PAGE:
Published on Sep 19, 2017

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ACCC decides not to declare domestic roaming

Are you stuck with just one mobile and internet service provider? Feel like you live in a mobile technology time-warp?

Digital tools save time and money, help generate business and can make running a business less challenging. It’s no wonder small businesses are increasingly reliant on mobile services to contact and respond to customers, suppliers and manufacturers, along with day-to-day business activities like banking and marketing.

Businesses unable to access those services or who have poor mobile coverage can be disadvantaged. Some customers in regional areas like Cessnock Local Government Area (LGA) experience outages, slow service or simply no service at all.

With this in mind, the Australian Competition and Consumer Commission (ACCC) recently examined the issue of domestic roaming, which allows mobile service providers to use Telstra and Optus infrastructure.

Vodaphone made a concerted push to have domestic roaming declared. Vodaphone pointed to large subsidies extended to Telstra to build its network, arguing that the company uses its subsidised network as a monopoly. Vodaphone argued roaming would provide pricing competition and allow rural customers a wider choice in provider.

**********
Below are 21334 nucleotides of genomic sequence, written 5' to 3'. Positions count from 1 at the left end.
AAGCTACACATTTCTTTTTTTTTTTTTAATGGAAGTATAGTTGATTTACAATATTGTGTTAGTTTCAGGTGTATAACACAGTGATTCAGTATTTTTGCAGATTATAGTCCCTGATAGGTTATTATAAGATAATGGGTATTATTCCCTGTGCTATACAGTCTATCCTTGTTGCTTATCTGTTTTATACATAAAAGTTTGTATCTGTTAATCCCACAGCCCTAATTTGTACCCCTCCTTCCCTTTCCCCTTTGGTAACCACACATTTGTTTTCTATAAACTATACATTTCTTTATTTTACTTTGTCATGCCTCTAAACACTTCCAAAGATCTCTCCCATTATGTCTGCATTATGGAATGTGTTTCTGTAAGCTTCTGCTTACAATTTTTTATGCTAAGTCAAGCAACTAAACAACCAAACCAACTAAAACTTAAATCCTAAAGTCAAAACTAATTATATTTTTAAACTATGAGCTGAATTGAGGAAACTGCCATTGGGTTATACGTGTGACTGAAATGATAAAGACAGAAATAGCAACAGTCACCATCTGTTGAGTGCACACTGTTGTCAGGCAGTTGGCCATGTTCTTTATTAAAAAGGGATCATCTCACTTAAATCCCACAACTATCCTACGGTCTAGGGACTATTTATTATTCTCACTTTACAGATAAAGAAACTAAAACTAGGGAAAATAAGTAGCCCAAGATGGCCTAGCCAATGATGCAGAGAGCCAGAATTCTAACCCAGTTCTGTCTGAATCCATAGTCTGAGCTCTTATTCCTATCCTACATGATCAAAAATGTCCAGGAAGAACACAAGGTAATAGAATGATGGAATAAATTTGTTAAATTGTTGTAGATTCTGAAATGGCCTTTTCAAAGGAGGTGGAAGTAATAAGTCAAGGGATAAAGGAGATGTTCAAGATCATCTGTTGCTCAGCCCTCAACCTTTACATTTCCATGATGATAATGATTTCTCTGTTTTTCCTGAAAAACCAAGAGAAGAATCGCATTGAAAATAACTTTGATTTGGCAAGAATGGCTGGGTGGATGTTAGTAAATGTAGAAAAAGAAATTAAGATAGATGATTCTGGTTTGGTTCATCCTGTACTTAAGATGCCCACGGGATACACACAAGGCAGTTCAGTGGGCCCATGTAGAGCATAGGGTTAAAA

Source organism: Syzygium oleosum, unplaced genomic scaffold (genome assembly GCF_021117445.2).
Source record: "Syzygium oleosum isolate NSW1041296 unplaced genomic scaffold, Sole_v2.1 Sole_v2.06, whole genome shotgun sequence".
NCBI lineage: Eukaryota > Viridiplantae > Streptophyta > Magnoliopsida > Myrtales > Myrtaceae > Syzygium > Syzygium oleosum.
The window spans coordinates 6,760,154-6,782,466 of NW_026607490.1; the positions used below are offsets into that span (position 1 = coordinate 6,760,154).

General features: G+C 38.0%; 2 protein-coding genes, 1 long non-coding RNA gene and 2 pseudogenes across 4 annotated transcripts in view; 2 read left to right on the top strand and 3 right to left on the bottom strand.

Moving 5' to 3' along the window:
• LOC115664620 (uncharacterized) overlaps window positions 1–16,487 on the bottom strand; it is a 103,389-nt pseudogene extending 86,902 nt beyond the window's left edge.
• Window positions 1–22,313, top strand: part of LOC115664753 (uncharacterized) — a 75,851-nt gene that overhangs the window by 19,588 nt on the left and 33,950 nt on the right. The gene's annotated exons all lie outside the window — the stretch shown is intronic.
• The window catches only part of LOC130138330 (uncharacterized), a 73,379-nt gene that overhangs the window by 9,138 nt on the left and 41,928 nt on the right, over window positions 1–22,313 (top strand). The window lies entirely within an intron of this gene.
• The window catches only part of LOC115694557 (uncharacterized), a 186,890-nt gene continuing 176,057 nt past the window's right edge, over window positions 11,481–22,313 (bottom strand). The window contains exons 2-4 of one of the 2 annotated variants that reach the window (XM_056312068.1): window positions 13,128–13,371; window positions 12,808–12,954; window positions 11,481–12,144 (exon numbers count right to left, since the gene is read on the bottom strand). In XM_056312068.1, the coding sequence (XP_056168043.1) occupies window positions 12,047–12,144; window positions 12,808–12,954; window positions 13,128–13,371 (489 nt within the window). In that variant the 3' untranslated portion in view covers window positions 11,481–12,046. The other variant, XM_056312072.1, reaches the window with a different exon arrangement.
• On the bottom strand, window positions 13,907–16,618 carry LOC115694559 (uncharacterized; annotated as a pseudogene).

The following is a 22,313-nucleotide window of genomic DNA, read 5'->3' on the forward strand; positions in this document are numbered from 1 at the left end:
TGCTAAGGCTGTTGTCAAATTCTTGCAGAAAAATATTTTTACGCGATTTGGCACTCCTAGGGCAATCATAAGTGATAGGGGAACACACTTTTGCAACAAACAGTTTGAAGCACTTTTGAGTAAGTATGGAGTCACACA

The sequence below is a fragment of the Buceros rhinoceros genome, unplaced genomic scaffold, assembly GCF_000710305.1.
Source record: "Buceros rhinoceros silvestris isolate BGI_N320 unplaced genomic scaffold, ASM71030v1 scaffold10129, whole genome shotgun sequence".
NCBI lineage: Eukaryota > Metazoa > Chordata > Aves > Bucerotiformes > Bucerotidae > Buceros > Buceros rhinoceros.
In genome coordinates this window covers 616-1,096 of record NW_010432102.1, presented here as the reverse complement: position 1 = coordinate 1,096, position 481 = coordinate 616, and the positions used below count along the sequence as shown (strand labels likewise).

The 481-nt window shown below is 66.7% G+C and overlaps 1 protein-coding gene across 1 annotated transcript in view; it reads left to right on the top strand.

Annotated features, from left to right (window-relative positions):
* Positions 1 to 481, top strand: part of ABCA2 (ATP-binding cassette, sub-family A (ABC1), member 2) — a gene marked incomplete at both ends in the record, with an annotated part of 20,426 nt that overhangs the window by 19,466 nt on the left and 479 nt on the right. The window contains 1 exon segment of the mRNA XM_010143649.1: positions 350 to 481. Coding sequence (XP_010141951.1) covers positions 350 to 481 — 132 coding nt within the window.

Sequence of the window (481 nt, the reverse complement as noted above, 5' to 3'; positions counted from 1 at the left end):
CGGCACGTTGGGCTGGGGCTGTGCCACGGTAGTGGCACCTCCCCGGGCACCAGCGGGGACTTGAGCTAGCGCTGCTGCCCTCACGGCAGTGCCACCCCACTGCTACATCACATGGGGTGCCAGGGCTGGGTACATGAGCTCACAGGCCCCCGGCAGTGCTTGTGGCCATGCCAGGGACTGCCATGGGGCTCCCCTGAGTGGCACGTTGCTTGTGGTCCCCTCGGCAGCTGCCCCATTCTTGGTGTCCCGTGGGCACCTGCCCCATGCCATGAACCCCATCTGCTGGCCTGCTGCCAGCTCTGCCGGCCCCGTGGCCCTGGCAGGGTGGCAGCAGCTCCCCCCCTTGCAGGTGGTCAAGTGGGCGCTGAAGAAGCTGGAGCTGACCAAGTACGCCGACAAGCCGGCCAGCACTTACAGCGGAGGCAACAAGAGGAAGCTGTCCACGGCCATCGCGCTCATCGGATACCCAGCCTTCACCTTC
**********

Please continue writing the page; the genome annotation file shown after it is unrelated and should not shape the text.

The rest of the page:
However, the ACCC suggest that prices may rise rather than fall, as wholesale roaming costs are passed onto the customer.

After deliberations, the ACCC released a draft decision in May this year to not declare a domestic mobile roaming service.

In the draft document, the ACCC state competition in the national retail mobile services market is robust, despite the coverage advantage held by Telstra in regional Australia. However, pricing for mobile services is national rather than regional. This means regional customers benefit from the competition for mobile services in metropolitan areas. The ACCC found domestic roaming might increase customer choice but would not necessarily decrease prices for regional customers.

The ACCC also found allowing domestic roaming would not necessarily lead to an increase in mobile service infrastructure in regional areas with limited coverage. The ACCC also noted that Total Peripheral Group’s (TPG) recent decision to invest in a mobile services network showed that there is no current barrier to competitors entering the market.

“The ACCC has examined the incentives for mobile network operators to upgrade their networks or invest in expanding coverage both with and without declaration. We heard from many regional groups concerned about coverage. We consider there is evidence that declaration could damage some incentives for operators to invest such that overall coverage is not likely to improve with declaration,” ACCC Chairman Rod Sims said.

The ACCC are examining possible solutions to the issue of improving mobile coverage in regional areas.

Q – How is service in your area?